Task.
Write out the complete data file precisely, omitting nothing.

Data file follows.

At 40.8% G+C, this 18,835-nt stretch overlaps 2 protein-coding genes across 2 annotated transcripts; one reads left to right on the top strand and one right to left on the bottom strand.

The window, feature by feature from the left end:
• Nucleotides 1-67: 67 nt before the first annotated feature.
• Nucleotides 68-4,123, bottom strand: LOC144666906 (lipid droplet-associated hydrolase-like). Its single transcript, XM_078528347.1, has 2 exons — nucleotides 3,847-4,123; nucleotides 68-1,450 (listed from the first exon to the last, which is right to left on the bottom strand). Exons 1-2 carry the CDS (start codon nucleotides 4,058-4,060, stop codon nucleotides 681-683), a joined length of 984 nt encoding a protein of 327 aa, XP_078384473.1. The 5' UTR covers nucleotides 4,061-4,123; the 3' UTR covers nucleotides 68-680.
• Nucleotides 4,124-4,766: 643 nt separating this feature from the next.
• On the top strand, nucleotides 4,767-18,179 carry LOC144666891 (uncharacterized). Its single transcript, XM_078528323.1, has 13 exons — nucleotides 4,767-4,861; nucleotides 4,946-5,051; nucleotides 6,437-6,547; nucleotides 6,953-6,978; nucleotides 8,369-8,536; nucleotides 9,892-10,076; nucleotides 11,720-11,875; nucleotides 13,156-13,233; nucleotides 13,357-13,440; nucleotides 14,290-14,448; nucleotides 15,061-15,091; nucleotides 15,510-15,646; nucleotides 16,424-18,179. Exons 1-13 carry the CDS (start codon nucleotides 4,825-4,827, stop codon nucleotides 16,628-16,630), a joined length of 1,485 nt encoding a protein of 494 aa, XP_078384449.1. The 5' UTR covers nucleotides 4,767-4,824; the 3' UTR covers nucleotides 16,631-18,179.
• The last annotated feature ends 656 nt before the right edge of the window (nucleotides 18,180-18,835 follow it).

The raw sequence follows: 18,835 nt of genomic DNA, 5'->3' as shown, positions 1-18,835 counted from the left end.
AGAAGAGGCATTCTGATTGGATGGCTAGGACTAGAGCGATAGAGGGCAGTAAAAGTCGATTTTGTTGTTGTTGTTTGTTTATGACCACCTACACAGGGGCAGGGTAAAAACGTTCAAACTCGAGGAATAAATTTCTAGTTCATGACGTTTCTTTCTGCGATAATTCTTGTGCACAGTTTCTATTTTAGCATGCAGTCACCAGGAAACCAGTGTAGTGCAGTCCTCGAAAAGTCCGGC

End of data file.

At 40.8% G+C, this 18,835-nt stretch overlaps 2 protein-coding genes across 2 annotated transcripts; one reads left to right on the top strand and one right to left on the bottom strand.

The window, feature by feature from the left end:
• Nucleotides 1-67: 67 nt before the first annotated feature.
• Nucleotides 68-4,123, bottom strand: LOC144666906 (lipid droplet-associated hydrolase-like). Its single transcript, XM_078528347.1, has 2 exons — nucleotides 3,847-4,123; nucleotides 68-1,450 (listed from the first exon to the last, which is right to left on the bottom strand). Exons 1-2 carry the CDS (start codon nucleotides 4,058-4,060, stop codon nucleotides 681-683), a joined length of 984 nt encoding a protein of 327 aa, XP_078384473.1. The 5' UTR covers nucleotides 4,061-4,123; the 3' UTR covers nucleotides 68-680.
• Nucleotides 4,124-4,766: 643 nt separating this feature from the next.
• On the top strand, nucleotides 4,767-18,179 carry LOC144666891 (uncharacterized). Its single transcript, XM_078528323.1, has 13 exons — nucleotides 4,767-4,861; nucleotides 4,946-5,051; nucleotides 6,437-6,547; nucleotides 6,953-6,978; nucleotides 8,369-8,536; nucleotides 9,892-10,076; nucleotides 11,720-11,875; nucleotides 13,156-13,233; nucleotides 13,357-13,440; nucleotides 14,290-14,448; nucleotides 15,061-15,091; nucleotides 15,510-15,646; nucleotides 16,424-18,179. Exons 1-13 carry the CDS (start codon nucleotides 4,825-4,827, stop codon nucleotides 16,628-16,630), a joined length of 1,485 nt encoding a protein of 494 aa, XP_078384449.1. The 5' UTR covers nucleotides 4,767-4,824; the 3' UTR covers nucleotides 16,631-18,179.
• The last annotated feature ends 656 nt before the right edge of the window (nucleotides 18,180-18,835 follow it).

The raw sequence follows: 18,835 nt of genomic DNA, 5'->3' as shown, positions 1-18,835 counted from the left end.
AGAAGAGGCATTCTGATTGGATGGCTAGGACTAGAGCGATAGAGGGCAGTAAAAGTCGATTTTGTTGTTGTTGTTTGTTTATGACCACCTACACAGGGGCAGGGTAAAAACGTTCAAACTCGAGGAATAAATTTCTAGTTCATGACGTTTCTTTCTGCGATAATTCTTGTGCACAGTTTCTATTTTAGCATGCAGTCACCAGGAAACCAGTGTAGTGCAGTCCTCGAAAAGTCCGGC